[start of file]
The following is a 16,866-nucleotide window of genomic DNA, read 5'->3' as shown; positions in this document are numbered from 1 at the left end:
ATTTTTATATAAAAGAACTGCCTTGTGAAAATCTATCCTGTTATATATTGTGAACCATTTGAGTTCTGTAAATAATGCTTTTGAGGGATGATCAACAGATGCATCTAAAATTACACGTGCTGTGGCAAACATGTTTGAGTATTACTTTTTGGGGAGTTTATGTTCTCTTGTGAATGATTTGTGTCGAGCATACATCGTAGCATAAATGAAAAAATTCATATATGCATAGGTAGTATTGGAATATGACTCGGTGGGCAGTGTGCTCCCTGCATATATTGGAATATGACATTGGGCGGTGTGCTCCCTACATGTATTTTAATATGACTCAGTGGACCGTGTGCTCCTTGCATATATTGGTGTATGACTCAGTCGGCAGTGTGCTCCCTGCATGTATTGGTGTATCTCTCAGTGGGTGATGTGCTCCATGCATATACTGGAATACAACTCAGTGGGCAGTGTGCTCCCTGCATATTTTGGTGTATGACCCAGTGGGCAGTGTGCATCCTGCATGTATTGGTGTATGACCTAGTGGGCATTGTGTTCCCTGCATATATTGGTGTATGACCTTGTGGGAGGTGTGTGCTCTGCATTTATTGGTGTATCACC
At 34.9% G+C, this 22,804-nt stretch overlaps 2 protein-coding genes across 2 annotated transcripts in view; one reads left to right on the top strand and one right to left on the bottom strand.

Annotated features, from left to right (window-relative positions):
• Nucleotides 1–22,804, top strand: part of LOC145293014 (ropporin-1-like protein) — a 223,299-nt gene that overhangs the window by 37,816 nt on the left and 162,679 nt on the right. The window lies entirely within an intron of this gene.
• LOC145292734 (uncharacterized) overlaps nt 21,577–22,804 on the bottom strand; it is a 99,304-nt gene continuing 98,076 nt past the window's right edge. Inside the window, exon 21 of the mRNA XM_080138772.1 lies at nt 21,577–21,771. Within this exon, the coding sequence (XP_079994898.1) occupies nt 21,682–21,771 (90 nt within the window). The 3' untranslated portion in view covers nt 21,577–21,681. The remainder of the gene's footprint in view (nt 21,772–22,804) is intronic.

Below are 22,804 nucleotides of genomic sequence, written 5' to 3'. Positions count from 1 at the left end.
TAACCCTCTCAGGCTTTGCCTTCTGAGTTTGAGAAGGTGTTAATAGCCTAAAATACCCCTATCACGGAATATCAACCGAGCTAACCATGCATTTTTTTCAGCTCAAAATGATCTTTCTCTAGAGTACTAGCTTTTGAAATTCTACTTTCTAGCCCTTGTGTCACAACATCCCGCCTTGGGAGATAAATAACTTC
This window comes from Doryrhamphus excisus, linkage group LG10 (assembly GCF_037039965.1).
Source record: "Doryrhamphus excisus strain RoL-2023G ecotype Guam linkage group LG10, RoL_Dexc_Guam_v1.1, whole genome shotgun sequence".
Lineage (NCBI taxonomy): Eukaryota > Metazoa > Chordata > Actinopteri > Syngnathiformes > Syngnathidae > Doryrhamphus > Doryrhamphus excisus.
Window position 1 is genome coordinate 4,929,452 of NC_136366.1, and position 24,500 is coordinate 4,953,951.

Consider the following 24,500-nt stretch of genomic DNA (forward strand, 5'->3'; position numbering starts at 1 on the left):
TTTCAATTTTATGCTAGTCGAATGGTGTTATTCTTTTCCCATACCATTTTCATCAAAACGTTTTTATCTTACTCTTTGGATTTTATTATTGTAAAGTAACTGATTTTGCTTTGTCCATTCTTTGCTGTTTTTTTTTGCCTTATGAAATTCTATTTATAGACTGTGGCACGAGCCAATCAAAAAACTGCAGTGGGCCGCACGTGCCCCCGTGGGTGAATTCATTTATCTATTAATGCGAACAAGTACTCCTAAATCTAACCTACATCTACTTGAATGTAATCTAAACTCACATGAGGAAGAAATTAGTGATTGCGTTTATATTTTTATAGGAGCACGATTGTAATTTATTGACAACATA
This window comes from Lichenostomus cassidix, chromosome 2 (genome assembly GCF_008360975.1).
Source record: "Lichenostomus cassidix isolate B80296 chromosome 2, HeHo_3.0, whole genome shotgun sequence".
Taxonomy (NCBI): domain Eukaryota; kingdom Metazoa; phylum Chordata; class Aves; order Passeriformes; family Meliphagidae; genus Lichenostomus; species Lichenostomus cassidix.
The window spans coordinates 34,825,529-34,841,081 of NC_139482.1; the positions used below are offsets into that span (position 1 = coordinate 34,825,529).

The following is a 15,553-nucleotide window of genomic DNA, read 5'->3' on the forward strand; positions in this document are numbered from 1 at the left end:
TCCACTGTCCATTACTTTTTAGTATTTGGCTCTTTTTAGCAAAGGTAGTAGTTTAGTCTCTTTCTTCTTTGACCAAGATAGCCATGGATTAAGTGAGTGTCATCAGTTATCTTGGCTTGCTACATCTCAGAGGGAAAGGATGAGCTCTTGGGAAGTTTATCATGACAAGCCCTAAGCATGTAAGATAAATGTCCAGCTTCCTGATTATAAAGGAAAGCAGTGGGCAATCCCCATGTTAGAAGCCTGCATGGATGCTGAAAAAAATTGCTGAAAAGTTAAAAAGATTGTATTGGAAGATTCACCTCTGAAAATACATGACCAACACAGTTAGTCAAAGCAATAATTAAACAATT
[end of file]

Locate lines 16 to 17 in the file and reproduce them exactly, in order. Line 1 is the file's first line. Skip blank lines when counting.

Source record: "Lichenostomus cassidix isolate B80296 chromosome 2, HeHo_3.0, whole genome shotgun sequence".
Taxonomy (NCBI): domain Eukaryota; kingdom Metazoa; phylum Chordata; class Aves; order Passeriformes; family Meliphagidae; genus Lichenostomus; species Lichenostomus cassidix.